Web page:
Eastern Europe: A challenging business environment!

In 2014, Eastern Europe is forecast to see a slight deterioration in economic growth prospects, compared to last year.

Credit insurers have seen a rise in insolvencies in Central Eastern Europe (+6%) whereas the insolvency level remains relatively moderate in other countries (e.g. 0.05% in Poland, 0.09% in Slovakia etc…).

The continued deterioration of the economic situation, with some governments introducing fiscal measures to tackle rising budget deficits, has impacted households’ ability and propensity to spend money on daily and occasional shopping. Access to credit was further constrained in line with reduced supply and demand for new loans. This situation affected companies directly and forced them to revise downward their sales targets. Moreover, the previous contributor to the GDP growth – exports, suffered from the Eurozone slowdown where Eastern European economies traditionally send most of their foreign trade.

Experts say that it was not only the financial underperformance that caused companies to reduce their activity but more the lack of capitalisation.

Besides, the entry of the CEE countries into the European Union (EU) led to changes in their legislation on insolvency proceedings in order to meet European criteria and, as a consequence, there has also been a significant increase in applications to initiate insolvency proceedings.

The objective is to encourage Member States to put in place a framework that enables the efficient restructuring of viable enterprises in financial difficulty and give honest entrepreneurs a 2nd chance.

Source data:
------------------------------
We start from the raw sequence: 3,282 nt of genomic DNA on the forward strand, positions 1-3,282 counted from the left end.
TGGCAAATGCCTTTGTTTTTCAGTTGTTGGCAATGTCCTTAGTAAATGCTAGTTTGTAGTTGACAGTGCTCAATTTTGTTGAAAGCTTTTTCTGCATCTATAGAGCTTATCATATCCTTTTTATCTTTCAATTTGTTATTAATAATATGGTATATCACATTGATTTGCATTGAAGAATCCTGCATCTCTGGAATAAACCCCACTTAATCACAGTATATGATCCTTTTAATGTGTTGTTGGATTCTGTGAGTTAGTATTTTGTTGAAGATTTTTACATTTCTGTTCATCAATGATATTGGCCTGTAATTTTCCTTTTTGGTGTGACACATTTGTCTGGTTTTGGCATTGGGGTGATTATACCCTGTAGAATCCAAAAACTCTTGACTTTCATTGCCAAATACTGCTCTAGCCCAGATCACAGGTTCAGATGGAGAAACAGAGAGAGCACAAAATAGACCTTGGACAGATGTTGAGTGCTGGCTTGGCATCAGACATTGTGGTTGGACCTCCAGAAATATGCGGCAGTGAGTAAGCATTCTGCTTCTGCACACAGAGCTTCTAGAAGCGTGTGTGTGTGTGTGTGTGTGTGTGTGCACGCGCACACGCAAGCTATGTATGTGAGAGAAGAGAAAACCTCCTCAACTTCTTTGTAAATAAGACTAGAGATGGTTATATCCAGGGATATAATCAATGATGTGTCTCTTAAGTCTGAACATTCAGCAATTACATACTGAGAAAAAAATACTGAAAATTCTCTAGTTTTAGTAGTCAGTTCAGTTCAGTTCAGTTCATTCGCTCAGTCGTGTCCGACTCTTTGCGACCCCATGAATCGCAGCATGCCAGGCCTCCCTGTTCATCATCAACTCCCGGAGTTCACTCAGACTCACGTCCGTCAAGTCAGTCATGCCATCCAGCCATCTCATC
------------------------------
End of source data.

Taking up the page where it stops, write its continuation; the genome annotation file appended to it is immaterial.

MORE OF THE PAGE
The European Insolvency Regulation (EIR) applies to all member countries joining the EU with the exception of Denmark.The main aim of the EIR is to provide a common basis for legislation on insolvency proceedings, to have a universal (cross-border) approach to the law whilst recognising the application of domestic law.

Four rules have to be complied with:

  • The debtor must be insolvent;
  • The collective nature of the proceedings (review of all creditors at the same time) ;
  • The debtor must, when proceedings are initiated, divest itself of a portion of its powers;
  • Appointment of an administrator authorised to manage proceedings and to dispose of the assets of the company.

Since their entry into the EU, Hungary, Romania, Poland, Slovakia and the Czech Republic have wanted the duration of their insolvency proceedings to be reduced.

The most marked example is the Czech Republic where the duration was down to 3.2 years in 2013 compared to 9.2 in 2003.

From our experience, we note a higher commercial risk as a result of extended payment terms. These increase the risk of payment default and negatively impact cash flows.

These extended payment terms are linked to a new informal trend of “pay when paid” especially in the distribution sector when dealers tend to pay suppliers as soon as they have the cash.

As a consequence, large suppliers have been called “bankers”…

Whereas the CEE countries are less homogeneous than ever, most of the companies within this region perceived last year as one of the hardest periods in their business activity.

The predicted recovery in the advanced economies should have a positive knock on effect for the region!